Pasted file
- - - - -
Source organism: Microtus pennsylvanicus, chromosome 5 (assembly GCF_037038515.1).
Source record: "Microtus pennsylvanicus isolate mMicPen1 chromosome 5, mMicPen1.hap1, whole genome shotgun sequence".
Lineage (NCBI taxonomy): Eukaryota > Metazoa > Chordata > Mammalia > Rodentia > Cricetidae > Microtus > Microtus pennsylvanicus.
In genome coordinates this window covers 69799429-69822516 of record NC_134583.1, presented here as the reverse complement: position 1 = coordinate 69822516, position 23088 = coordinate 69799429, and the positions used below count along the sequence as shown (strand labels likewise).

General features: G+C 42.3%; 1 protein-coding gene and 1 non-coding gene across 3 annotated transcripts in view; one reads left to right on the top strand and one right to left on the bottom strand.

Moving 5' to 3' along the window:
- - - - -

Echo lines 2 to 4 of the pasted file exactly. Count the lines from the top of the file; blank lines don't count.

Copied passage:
Source record: "Microtus pennsylvanicus isolate mMicPen1 chromosome 5, mMicPen1.hap1, whole genome shotgun sequence".
Lineage (NCBI taxonomy): Eukaryota > Metazoa > Chordata > Mammalia > Rodentia > Cricetidae > Microtus > Microtus pennsylvanicus.
In genome coordinates this window covers 69799429-69822516 of record NC_134583.1, presented here as the reverse complement: position 1 = coordinate 69822516, position 23088 = coordinate 69799429, and the positions used below count along the sequence as shown (strand labels likewise).